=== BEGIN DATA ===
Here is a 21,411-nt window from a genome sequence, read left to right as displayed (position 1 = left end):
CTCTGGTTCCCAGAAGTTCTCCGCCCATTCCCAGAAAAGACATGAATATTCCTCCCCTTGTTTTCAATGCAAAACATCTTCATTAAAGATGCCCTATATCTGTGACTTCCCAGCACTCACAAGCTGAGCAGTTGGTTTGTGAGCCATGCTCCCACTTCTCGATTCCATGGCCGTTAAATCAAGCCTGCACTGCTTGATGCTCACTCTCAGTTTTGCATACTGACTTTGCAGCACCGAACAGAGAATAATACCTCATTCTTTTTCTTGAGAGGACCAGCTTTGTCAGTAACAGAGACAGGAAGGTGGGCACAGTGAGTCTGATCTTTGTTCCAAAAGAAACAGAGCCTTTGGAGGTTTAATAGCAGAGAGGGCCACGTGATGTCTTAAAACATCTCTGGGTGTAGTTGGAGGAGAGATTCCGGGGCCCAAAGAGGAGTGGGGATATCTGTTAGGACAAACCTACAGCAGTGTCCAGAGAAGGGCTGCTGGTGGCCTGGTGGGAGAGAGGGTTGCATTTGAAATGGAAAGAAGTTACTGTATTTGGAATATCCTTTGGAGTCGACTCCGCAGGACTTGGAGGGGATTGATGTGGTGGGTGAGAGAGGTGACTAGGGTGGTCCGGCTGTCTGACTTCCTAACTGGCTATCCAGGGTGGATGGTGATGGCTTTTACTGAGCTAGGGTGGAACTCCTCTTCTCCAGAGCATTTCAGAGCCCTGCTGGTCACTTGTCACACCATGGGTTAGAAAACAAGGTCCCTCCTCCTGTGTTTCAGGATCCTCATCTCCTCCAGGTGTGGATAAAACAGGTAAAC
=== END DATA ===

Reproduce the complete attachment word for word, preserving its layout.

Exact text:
Here is a 21,411-nt window from a genome sequence, read left to right as displayed (position 1 = left end):
CTCTGGTTCCCAGAAGTTCTCCGCCCATTCCCAGAAAAGACATGAATATTCCTCCCCTTGTTTTCAATGCAAAACATCTTCATTAAAGATGCCCTATATCTGTGACTTCCCAGCACTCACAAGCTGAGCAGTTGGTTTGTGAGCCATGCTCCCACTTCTCGATTCCATGGCCGTTAAATCAAGCCTGCACTGCTTGATGCTCACTCTCAGTTTTGCATACTGACTTTGCAGCACCGAACAGAGAATAATACCTCATTCTTTTTCTTGAGAGGACCAGCTTTGTCAGTAACAGAGACAGGAAGGTGGGCACAGTGAGTCTGATCTTTGTTCCAAAAGAAACAGAGCCTTTGGAGGTTTAATAGCAGAGAGGGCCACGTGATGTCTTAAAACATCTCTGGGTGTAGTTGGAGGAGAGATTCCGGGGCCCAAAGAGGAGTGGGGATATCTGTTAGGACAAACCTACAGCAGTGTCCAGAGAAGGGCTGCTGGTGGCCTGGTGGGAGAGAGGGTTGCATTTGAAATGGAAAGAAGTTACTGTATTTGGAATATCCTTTGGAGTCGACTCCGCAGGACTTGGAGGGGATTGATGTGGTGGGTGAGAGAGGTGACTAGGGTGGTCCGGCTGTCTGACTTCCTAACTGGCTATCCAGGGTGGATGGTGATGGCTTTTACTGAGCTAGGGTGGAACTCCTCTTCTCCAGAGCATTTCAGAGCCCTGCTGGTCACTTGTCACACCATGGGTTAGAAAACAAGGTCCCTCCTCCTGTGTTTCAGGATCCTCATCTCCTCCAGGTGTGGATAAAACAGGTAAAC